Colombia with its 28 species is a highly strategic location for their conservation. In fact, at a global level, this country is ranked sixth in diversity of these reptiles, three of which are endemic: Mesoclemmys dahli, Kinosternon dunni and Podocnemis lewyana. Colombia also has the highest number of chelonian families: seven in total.
Unfortunately, there is another facet to these important figures: the threats from human mediated factors faced by these animals. In the list we must highlight meat and egg consumption as well as destruction and alteration of the ecosystems where they live. This pattern follows the global trend, as approximately 50% of all tortoises and freshwater turtles that inhabit our planet endure similar situations.
Due to all the above, Wildlife Conservation Society (WCS) – Colombia program – and Turtle Survival Alliance (TSA) joined efforts in year 2012, with the interest of im plementing a turtle conservation program based on a model successfully tested in Myanmar and China. One of the primary objectives of this program is to ensure the inclusion of the protection of these animals in high level discussions that also address subjects related with protected areas and the prioritization of wildlife species for conservation.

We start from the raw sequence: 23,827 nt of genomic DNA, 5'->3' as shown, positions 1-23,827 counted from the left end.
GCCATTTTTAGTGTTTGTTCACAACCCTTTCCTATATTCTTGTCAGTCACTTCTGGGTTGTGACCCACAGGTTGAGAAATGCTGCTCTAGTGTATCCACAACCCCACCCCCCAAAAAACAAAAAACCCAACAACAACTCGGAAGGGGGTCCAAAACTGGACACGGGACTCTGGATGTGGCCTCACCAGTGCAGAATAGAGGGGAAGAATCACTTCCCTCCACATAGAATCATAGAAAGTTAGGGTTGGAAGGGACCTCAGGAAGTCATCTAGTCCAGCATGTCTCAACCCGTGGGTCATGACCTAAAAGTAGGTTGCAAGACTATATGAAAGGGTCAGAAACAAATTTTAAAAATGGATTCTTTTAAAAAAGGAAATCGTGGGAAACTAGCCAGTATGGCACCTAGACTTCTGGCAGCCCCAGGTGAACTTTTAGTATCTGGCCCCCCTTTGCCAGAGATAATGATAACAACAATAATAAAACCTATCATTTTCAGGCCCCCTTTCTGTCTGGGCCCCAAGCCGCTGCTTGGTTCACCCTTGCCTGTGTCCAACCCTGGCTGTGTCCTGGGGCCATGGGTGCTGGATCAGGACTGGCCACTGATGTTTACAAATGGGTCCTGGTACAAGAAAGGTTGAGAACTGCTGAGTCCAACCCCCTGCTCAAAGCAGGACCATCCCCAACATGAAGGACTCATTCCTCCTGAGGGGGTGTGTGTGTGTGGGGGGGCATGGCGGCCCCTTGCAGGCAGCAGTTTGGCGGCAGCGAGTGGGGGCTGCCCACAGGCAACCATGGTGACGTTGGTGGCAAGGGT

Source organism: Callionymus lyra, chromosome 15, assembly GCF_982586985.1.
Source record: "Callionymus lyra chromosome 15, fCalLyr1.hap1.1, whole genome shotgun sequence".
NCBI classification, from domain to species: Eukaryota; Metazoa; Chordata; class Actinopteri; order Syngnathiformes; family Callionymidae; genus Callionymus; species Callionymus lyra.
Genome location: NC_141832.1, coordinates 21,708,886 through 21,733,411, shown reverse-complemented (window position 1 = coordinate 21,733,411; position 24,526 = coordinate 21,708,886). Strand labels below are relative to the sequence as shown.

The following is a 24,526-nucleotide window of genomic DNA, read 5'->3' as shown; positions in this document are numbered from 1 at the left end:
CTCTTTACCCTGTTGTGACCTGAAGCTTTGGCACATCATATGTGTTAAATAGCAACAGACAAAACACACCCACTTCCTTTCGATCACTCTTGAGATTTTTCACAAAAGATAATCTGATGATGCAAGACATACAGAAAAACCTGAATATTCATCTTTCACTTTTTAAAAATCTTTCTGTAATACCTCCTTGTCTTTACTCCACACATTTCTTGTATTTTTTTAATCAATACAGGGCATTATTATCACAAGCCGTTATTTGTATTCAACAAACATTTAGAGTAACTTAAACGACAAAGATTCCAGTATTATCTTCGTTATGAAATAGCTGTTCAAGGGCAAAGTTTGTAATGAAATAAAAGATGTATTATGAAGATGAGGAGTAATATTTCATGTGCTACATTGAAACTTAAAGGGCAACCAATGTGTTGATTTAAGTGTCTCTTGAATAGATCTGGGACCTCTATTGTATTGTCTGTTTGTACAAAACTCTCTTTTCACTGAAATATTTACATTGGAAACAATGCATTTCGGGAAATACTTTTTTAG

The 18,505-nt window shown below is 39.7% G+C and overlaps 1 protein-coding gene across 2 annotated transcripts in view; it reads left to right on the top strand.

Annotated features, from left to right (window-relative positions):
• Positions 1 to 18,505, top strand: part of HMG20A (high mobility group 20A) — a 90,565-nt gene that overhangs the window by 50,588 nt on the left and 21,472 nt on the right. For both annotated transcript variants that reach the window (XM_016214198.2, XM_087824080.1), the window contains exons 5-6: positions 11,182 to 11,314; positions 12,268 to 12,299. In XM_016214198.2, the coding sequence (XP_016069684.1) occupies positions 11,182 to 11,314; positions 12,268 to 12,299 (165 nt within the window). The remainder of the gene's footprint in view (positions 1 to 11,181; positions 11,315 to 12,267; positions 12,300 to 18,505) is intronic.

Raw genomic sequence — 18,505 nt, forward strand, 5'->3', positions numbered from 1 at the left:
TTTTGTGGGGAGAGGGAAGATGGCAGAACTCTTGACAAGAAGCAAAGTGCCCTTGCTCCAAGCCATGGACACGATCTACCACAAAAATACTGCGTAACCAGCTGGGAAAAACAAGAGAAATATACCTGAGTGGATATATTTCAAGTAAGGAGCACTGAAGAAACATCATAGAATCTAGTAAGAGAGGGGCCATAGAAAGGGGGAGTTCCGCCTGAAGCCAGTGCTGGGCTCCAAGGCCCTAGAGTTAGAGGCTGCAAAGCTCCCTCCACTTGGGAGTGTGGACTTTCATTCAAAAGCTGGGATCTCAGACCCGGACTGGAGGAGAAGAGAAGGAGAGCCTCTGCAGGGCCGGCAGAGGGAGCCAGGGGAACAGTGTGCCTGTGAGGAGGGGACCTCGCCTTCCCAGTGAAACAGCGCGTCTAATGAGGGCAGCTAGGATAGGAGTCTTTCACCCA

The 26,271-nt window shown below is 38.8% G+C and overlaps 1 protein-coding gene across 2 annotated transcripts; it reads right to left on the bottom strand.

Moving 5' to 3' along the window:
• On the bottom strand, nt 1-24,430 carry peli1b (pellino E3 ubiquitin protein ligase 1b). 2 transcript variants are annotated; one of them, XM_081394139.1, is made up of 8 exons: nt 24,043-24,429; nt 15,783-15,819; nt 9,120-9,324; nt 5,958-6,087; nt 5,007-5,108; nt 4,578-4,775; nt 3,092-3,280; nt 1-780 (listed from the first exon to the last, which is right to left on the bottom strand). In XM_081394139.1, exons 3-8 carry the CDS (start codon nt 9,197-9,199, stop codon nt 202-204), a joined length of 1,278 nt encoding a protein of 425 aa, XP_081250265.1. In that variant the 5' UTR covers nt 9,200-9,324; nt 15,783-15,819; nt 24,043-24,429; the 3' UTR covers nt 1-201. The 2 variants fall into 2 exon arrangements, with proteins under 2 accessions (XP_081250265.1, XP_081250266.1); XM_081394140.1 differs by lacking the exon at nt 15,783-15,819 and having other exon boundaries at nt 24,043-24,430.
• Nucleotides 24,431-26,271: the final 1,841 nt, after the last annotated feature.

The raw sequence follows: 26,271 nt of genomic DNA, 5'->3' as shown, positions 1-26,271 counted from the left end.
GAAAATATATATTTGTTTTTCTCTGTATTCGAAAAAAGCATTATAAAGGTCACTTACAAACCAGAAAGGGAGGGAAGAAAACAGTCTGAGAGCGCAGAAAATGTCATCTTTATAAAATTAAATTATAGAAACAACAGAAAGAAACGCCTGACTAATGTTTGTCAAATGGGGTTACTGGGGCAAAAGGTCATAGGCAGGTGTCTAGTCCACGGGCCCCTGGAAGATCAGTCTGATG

Another purpose of this initiative is to expand human potential for work with tortoises and freshwater turtles in Colombia, through workshops, scientific field research and the introduction of captive management techniques. Several of these actions are oriented towards the conservation of some species previously identified by the National Program of Conservation of Marine and Continental Turtles of the Ministry of Environment and Sustainable Development as well as by the Strategic Plan for the Conservation of Colombian Tortoises and Freshwater Turtles.
This alliance between WCS and TSA also aims to impulse and develop long-term monitoring programs for endemic tortoise and freshwater turtle species also considered “rare” (for example, Kinosternon dunni, Dunn’ Mud Turtle). Priority is also given to critically endangered species, such as the Arrau or South American River Turtle (Podocnemis expansa), the biggest South American river turtle, the Magdalena River Turtle (Podocnemis lewyana), included in the list of the world’s 25 most imperiled tortoise and freshwater turtle species and Dahl’s toad-headed turtle (Mesoclemmys dahli).